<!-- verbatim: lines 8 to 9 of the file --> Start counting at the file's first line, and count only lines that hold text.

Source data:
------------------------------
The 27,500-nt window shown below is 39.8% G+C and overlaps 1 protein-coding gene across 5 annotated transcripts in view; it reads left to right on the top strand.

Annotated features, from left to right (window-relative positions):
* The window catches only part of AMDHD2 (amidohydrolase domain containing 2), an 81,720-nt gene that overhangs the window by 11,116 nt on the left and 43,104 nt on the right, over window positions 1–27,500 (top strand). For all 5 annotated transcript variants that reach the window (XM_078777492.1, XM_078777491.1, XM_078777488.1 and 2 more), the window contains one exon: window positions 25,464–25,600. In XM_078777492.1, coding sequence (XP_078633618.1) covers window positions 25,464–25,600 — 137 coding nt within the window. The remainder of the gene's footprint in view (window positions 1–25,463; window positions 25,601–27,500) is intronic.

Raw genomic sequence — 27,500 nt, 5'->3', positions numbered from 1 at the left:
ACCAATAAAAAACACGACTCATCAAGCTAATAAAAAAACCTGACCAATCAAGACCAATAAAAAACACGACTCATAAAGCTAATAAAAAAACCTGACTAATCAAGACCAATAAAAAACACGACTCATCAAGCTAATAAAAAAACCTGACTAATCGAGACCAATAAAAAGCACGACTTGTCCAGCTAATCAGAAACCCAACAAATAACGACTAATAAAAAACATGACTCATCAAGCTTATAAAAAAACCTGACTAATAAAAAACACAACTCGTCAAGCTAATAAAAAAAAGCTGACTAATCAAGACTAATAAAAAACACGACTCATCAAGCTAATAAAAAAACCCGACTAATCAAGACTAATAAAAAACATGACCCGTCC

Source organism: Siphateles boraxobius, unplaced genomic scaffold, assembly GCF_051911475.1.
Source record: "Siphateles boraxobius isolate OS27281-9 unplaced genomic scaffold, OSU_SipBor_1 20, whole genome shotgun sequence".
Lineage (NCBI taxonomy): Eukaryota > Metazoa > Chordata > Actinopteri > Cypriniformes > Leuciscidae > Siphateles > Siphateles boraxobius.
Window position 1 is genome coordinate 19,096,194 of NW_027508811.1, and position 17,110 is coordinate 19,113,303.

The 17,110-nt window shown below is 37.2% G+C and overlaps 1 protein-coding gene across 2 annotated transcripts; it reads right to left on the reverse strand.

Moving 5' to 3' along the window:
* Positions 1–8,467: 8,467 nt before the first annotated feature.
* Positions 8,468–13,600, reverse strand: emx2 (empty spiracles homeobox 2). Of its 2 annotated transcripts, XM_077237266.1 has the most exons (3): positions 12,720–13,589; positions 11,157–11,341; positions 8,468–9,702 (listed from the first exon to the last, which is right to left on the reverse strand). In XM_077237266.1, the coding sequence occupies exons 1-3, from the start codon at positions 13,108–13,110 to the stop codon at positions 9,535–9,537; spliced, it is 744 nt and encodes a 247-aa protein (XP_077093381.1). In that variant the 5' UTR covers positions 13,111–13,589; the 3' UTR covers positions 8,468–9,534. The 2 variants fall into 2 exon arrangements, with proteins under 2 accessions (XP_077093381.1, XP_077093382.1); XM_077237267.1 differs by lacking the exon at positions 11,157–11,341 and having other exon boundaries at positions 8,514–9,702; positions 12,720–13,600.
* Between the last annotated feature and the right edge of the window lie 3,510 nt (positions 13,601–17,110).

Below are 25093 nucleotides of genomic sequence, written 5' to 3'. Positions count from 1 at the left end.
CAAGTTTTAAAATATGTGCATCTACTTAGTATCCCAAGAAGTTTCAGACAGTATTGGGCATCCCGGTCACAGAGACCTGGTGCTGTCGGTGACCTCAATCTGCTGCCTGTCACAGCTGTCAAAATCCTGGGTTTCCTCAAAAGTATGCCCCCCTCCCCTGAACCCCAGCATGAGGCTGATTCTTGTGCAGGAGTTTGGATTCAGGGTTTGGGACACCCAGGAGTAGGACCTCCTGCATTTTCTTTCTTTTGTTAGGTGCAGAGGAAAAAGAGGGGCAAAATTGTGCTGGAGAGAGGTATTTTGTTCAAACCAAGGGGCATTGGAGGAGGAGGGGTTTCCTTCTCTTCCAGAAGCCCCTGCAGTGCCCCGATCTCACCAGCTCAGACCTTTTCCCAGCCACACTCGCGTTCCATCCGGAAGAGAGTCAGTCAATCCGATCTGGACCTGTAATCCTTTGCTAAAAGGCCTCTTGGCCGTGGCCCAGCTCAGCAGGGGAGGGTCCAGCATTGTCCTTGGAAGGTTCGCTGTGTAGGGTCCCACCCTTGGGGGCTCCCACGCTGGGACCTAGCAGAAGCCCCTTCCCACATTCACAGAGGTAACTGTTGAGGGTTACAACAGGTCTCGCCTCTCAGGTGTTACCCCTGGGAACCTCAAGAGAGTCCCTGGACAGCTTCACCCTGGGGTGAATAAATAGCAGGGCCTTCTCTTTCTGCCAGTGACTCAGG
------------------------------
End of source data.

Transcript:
Lineage (NCBI taxonomy): Eukaryota > Metazoa > Chordata > Actinopteri > Cypriniformes > Leuciscidae > Siphateles > Siphateles boraxobius.
Window position 1 is genome coordinate 19,096,194 of NW_027508811.1, and position 17,110 is coordinate 19,113,303.